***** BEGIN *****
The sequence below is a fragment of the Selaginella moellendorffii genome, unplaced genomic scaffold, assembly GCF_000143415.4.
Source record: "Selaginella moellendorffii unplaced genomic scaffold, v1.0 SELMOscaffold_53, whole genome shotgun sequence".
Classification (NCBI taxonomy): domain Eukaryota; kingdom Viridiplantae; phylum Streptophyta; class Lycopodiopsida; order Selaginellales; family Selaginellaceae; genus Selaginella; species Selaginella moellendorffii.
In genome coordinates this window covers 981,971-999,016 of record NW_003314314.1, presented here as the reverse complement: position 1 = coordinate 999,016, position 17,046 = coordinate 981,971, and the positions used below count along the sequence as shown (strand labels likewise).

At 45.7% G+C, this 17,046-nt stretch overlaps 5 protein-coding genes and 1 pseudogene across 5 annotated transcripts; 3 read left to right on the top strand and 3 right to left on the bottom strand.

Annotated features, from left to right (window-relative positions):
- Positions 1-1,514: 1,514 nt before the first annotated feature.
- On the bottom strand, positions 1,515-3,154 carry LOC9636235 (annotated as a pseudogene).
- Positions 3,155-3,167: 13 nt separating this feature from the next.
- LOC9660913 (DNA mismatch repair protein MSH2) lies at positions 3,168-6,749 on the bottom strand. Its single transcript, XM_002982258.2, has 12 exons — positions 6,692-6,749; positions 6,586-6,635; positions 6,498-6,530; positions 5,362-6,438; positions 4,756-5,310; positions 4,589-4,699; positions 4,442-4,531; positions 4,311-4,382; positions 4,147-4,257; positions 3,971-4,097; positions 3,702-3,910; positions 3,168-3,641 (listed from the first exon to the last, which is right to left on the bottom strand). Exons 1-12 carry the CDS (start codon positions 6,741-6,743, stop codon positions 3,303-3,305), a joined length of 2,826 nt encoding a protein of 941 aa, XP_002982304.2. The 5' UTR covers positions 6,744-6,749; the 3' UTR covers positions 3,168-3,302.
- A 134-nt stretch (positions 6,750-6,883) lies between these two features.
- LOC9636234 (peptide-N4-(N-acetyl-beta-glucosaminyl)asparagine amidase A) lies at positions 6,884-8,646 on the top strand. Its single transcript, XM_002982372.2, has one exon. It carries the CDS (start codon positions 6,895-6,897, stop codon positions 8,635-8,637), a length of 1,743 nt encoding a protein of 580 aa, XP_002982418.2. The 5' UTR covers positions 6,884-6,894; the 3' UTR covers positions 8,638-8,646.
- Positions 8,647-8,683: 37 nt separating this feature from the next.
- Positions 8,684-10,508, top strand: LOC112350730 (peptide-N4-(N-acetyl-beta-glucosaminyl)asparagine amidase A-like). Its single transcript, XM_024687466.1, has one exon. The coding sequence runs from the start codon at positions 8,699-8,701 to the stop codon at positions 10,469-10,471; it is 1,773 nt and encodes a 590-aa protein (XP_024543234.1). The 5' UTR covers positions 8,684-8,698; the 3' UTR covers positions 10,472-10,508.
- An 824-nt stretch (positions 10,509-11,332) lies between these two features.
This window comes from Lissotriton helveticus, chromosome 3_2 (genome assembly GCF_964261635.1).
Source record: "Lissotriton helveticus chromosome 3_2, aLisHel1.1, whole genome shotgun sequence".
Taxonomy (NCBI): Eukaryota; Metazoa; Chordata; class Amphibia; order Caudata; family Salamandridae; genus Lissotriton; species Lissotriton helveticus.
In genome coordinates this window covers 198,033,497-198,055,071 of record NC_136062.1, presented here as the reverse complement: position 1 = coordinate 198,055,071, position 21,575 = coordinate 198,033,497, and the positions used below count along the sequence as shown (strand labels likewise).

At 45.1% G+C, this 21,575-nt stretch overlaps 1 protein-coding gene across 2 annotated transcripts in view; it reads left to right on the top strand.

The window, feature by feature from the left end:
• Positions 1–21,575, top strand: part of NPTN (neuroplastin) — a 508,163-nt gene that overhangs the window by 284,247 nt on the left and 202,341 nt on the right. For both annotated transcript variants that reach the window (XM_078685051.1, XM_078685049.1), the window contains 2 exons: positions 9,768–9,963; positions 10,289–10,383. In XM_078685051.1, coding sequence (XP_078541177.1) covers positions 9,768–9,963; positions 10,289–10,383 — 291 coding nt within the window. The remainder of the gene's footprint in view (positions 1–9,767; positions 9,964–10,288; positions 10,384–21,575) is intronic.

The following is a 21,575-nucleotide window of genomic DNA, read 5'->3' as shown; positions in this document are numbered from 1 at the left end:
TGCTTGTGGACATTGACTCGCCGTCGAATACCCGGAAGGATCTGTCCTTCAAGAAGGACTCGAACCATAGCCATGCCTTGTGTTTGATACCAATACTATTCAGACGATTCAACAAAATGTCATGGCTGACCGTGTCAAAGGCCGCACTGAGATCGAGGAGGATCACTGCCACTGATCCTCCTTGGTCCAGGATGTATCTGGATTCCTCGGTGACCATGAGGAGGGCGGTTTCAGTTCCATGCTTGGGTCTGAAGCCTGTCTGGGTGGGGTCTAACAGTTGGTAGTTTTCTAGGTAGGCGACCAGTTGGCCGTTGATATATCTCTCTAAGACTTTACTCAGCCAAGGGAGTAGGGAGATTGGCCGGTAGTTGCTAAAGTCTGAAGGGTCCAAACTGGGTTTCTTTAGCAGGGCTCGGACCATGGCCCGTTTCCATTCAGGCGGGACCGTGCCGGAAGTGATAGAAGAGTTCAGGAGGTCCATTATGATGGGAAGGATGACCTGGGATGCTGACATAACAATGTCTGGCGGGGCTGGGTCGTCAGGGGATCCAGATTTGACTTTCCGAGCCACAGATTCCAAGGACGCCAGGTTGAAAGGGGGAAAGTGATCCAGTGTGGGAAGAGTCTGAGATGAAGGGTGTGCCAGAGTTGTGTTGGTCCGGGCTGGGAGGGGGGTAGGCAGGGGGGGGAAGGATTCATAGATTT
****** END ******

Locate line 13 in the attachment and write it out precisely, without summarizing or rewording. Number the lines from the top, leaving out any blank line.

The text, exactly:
- Positions 8,647-8,683: 37 nt separating this feature from the next.